The Gig Economy Project – European Parliament’s right-wing divided over platform work directive

A private hire platform lobby event in Brussels saw sharp divides within the centre-right EPP Group, and heard fears from platforms over a new attempt to push the Directive further to the left

Screenshot of the Move EU platform lobby event, 11 May

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This series of articles concerning the Gig Economy in Europe is made possible thanks to the generous support of the Andrew Wainwright Reform Trust.

A ride hail platform lobby event in Brussels on Wednesday [11 May] revealed deep divisions within the EU’s centre-right over the regulation of platform work. 

The event was organised by Bulgarian MEP Radan Kanev on behalf of Brussels’ private hire platform lobby, Move EU, which is made up of Uber, Bolt and Free Now, and heard from MEPs in the centre-right European People’s Party (EPP) Group who were both for and against the Directive.

Sitting in front of an EPP banner, Kanev opened the event by giving his own personal reasons for supporting the gig economy, after he worked in informal jobs in his youth. Kanev also re-stated his case that the Ukrainian refugee crisis showed the need for self-employment in the gig economy, as otherwise they would struggle to find work in the EU.

“In Bulgaria we have over 100,000 refugees from Ukraine, they have the right to work, most of them have 1 or 2 children, they cannot work full-time…they are there, they need the money, and employers need them, but they need them on a flexible basis, they cannot give them full-time contracts,” Kanev said.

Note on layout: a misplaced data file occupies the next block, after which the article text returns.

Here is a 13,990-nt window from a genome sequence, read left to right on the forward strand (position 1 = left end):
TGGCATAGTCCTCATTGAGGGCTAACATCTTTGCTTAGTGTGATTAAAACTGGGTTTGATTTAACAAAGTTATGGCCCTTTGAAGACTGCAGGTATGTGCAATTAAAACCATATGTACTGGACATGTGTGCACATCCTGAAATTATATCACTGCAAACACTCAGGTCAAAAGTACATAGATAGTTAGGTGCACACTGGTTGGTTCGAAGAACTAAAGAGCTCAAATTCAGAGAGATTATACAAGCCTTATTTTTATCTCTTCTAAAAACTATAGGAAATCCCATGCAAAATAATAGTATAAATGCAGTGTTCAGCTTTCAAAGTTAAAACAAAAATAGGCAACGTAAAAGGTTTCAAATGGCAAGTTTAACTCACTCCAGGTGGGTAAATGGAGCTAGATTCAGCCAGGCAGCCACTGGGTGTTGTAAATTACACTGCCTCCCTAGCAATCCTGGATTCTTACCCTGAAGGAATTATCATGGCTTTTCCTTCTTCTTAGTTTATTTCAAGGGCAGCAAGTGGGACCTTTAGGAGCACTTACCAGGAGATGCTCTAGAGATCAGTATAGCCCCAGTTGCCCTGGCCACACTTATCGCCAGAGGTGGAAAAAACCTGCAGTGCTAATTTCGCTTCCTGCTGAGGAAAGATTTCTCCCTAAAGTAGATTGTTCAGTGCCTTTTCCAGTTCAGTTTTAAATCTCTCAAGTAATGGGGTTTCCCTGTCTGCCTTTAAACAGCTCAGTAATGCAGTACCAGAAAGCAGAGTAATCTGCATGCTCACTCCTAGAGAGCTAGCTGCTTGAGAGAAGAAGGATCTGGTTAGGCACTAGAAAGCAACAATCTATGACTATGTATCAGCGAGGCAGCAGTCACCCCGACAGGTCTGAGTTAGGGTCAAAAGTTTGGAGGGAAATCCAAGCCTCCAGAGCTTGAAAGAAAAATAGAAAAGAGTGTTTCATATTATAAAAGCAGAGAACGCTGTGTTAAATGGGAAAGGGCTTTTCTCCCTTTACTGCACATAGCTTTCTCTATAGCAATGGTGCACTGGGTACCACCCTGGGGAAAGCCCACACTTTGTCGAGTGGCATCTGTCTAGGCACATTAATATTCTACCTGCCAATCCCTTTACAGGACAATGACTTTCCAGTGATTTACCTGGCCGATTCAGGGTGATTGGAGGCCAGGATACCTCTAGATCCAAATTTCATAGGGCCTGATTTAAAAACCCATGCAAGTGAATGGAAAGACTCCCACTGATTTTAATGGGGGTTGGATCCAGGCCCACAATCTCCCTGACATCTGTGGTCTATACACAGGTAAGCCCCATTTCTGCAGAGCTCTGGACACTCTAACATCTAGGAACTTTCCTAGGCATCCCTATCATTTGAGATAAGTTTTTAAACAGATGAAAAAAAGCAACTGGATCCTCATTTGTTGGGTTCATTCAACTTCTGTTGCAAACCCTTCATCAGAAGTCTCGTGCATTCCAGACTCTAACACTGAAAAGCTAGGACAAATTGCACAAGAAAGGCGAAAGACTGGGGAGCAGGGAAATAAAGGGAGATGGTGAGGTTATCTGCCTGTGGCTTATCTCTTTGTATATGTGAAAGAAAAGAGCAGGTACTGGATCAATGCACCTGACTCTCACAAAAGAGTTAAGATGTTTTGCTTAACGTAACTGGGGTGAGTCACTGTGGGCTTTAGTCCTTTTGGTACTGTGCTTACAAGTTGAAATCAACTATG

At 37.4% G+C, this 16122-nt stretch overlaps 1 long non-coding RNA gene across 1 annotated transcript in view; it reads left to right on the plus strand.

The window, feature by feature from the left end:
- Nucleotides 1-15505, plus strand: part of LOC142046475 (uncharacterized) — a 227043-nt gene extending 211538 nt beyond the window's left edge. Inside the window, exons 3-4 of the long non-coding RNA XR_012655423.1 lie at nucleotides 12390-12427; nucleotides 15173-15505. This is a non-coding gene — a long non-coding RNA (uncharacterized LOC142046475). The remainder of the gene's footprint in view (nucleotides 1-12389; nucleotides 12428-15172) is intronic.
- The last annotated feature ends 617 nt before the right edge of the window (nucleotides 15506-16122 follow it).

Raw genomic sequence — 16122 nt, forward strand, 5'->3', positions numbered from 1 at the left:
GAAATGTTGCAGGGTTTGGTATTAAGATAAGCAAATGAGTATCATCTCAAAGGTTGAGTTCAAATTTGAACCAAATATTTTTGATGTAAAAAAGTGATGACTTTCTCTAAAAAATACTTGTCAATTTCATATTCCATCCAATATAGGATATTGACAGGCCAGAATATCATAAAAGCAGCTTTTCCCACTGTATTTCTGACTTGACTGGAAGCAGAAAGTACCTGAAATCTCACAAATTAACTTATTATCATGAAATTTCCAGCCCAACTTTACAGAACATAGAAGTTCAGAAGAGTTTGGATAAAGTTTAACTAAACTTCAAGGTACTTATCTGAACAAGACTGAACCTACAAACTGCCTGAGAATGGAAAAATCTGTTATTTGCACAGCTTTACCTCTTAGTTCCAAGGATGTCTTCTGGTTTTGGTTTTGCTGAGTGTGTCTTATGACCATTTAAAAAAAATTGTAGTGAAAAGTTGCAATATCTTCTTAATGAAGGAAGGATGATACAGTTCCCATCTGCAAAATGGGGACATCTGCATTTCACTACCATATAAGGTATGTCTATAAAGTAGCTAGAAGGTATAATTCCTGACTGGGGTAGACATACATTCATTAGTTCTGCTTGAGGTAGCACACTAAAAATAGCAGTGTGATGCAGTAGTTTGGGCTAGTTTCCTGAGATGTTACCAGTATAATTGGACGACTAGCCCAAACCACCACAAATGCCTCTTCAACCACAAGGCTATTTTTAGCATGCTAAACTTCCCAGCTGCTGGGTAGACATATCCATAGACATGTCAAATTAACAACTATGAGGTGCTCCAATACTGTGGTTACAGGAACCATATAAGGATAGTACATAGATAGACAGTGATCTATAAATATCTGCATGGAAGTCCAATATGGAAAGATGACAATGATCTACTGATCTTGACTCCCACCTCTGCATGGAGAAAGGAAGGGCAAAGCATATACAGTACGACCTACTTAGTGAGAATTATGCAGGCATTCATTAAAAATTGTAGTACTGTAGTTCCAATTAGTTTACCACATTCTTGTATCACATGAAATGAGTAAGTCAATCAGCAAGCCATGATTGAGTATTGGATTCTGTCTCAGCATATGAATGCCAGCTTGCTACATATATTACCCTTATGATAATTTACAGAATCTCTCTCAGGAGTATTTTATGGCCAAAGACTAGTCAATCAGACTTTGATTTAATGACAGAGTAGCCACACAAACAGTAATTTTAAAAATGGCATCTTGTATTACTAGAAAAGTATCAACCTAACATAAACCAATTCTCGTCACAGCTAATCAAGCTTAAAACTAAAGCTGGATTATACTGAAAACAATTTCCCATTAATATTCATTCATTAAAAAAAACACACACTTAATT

Kanev’s position has been criticised by UNI Europa trade union leader Oliver Roethig, who argued that “Ukrainian refugees deserve decent work too”. 

The event then heard from a Move EU lobbyist [name inaudible], who made the claim that “all drivers earn at or above the minimum wage in all European countries”, a claim that has been repeatedly rejected by drivers

The lobbyist went on to argue that the economic impact of the platform work directive “will be one out of two of the drivers, about 300,000 across Europe, will lose their work, especially part-time drivers”. 

He called for the Directive to be “re-drafted” so that “it does not lead to an automatic classification by default”. 

Responding, Dennis Radtke, a German MEP in the EPP who sits on the committee on employment and social affairs, said he did “not agree with what I’ve just heard”. 

“From an EPP perspective, it’s not only a question of delivering social security and social justice, it’s also a question of fair competition,” Radtke argued. “For example  in Germany, if you are running a taxi business you have to pay minimum wage, insurance and social security, if you are in competition with someone who doesn’t have those obligations, this is not a fair competition.”

He criticised the call of the Move EU lobbyist for the regulation to be re-drafted, pointing to the large majority in the European Parliament which voted to support a motion which was broadly reflected in the Directive’s text. 

“What we delivered in the parliament was a very strong position so I do not see that the Directive will be rejected or redrafted. You cannot solve a problem by denying the problem.”

In the 2021 vote, MEPs voted 524 in favour, 39 against and 124 abstentions. The EPP is the largest group in the Strasbourg parliament, with 176 MEPs.